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Comfort Zone

Ratings:
256 pages76 hours

Summary

An astute novel about Australian racism — and about humanity prevailing over entrenched prejudice.

Jack Van Duyn is stuck in his comfort zone. A pot-bellied, round-shouldered cabbie in his mid-fifties, Jack lives alone, has few friends, and gets very little out of life. He has a negative opinion of most other people — especially refugees, bankers, politicians, and welfare bludgers.

Jack doesn’t know it, but his life is about to be turned upside down. A minor altercation in a kids’ playground at an inner-city high-rise estate catapults Jack into a whirlpool of drug-dealing, ASIO intrigue, international piracy, and criminal violence. And he can’t escape, because he doesn’t want to: he’s fallen in love with the beautiful Somali single mum who’s at the centre of it all.

The ensuing turmoil propels Jack out of his comfort zone, forcing him to confront some unpleasant truths about himself. After decades in the doldrums, can he rise to the challenge when the heat’s on?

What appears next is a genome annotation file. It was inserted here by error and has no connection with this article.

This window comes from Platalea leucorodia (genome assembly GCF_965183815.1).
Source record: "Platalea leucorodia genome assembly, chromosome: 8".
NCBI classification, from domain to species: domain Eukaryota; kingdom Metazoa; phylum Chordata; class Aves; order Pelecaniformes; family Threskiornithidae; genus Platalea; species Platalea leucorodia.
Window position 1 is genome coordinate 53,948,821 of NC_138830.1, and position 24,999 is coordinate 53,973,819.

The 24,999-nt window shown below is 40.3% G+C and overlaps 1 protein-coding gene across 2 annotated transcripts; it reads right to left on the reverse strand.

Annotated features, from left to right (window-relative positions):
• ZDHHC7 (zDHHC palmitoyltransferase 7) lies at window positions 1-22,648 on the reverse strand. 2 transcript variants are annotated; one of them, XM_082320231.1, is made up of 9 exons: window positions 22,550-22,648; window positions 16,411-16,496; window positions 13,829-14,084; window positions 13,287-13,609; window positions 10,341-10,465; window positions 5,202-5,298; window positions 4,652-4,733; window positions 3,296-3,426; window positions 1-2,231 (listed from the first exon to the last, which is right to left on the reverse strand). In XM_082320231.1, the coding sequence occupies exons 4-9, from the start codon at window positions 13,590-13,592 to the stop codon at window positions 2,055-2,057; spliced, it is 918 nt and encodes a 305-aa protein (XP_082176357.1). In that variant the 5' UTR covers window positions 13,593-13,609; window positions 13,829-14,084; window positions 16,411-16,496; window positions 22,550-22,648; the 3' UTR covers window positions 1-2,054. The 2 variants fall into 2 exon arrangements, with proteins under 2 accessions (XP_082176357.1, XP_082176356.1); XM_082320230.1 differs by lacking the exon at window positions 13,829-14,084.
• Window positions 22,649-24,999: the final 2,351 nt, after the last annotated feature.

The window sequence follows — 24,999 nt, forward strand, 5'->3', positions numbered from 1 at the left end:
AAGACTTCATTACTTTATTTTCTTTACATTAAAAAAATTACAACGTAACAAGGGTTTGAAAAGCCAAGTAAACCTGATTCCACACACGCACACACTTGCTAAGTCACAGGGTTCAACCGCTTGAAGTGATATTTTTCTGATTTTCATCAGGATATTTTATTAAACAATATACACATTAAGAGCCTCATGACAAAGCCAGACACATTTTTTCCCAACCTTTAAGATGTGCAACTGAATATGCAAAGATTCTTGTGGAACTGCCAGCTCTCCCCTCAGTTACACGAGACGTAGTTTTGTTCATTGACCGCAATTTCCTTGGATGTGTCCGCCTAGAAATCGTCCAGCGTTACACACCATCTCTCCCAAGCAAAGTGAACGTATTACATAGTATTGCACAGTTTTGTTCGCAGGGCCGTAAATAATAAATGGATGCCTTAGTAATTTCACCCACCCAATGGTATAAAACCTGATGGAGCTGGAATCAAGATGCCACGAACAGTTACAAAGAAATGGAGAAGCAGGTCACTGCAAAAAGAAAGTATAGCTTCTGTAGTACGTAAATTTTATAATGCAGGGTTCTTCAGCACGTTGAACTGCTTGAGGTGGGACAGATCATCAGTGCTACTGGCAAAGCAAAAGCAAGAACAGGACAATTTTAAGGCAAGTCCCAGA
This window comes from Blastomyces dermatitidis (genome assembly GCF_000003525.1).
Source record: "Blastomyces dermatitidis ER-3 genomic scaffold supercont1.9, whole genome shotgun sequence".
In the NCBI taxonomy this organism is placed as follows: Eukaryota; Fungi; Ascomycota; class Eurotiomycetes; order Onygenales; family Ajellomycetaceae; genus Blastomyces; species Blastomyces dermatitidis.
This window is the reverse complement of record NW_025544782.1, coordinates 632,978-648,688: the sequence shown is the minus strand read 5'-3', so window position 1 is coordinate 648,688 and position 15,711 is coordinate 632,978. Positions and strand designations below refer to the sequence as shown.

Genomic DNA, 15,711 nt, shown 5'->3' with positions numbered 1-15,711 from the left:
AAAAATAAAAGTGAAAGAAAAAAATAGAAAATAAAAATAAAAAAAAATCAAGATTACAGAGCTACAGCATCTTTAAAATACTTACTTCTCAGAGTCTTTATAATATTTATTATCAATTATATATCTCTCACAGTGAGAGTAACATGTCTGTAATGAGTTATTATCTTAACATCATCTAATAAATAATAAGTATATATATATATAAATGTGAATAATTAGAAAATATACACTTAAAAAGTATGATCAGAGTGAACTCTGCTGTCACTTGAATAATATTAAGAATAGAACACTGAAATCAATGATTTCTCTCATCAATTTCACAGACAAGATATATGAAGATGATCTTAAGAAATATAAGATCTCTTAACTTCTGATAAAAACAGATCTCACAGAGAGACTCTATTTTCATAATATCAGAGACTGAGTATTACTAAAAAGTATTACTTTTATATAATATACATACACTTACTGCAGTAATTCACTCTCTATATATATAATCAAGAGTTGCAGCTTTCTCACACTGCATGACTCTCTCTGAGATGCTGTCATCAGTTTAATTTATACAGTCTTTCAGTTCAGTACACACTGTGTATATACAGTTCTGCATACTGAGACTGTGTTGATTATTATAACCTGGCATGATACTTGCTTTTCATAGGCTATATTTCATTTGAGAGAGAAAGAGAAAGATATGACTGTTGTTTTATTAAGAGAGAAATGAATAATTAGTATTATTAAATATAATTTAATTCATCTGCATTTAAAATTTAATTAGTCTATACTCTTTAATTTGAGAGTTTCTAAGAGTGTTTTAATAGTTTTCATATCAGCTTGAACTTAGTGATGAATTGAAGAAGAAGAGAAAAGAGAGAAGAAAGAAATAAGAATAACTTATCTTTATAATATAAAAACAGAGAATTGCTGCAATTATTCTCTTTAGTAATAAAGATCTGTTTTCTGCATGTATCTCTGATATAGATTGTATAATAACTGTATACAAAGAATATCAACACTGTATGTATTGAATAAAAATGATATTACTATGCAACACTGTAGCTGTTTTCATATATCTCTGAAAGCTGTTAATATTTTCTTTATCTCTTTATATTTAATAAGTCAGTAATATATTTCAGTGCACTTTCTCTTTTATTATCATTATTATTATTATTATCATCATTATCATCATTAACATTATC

Drawing on his many years of experience as a politician at the centre of bitter debates about refugees and multiculturalism, Lindsay Tanner explores the emotional landscape on which these issues are played out. As we follow Jack’s hair-raising journey from crisis to crisis, a powerful plea for tolerance and understanding unfolds — directed at both sides of Australia’s great cultural divide.

PRAISE FOR LINDSAY TANNER

Comfort Zone is, in many respects, a love letter to the inner-city electorate that Tanner represented … held together and sustained by a wonderful warmth and a lightness of touch.’ The Sydney Morning Herald

‘The story is an entertaining one … Behind the plot is evidence of a keen moral intelligence … Tanner shows a keen sense of life’s variety and the luck that attends to it.’ The Weekend Australian

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